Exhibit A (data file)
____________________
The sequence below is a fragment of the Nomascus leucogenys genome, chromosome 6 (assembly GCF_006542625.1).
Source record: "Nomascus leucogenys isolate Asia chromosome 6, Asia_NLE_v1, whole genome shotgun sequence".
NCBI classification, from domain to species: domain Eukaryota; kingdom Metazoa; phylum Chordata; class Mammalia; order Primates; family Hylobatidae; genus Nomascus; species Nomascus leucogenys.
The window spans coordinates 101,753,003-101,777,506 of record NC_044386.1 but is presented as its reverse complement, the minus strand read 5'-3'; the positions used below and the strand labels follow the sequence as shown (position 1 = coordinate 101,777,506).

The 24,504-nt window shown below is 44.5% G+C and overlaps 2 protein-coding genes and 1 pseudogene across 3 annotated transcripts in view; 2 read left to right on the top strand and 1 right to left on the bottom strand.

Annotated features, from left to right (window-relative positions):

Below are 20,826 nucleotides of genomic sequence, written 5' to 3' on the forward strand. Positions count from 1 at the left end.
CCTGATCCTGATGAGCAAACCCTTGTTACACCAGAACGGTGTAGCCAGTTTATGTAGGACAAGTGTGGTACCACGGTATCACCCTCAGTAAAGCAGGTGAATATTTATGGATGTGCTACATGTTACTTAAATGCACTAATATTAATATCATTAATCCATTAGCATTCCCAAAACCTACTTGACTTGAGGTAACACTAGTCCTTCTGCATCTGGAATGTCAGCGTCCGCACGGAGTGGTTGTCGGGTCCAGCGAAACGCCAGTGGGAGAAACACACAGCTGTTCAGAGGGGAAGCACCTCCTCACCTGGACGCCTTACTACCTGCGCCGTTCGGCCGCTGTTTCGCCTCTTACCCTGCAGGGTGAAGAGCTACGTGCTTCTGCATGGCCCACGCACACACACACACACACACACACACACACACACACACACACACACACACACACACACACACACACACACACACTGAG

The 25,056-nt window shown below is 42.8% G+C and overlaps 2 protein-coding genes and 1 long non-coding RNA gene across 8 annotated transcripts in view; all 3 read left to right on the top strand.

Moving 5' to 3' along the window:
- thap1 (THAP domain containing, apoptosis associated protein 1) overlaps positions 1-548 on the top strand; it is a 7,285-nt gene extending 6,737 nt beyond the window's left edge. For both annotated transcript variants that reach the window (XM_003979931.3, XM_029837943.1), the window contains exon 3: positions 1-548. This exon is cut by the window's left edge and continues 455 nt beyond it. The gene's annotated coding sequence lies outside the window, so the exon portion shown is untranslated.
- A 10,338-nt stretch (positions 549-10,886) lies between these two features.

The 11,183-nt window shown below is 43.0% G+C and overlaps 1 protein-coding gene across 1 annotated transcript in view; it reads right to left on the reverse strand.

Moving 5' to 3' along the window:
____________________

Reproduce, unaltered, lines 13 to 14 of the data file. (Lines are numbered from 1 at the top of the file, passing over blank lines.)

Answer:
The 11,183-nt window shown below is 43.0% G+C and overlaps 1 protein-coding gene across 1 annotated transcript in view; it reads right to left on the reverse strand.

Moving 5' to 3' along the window: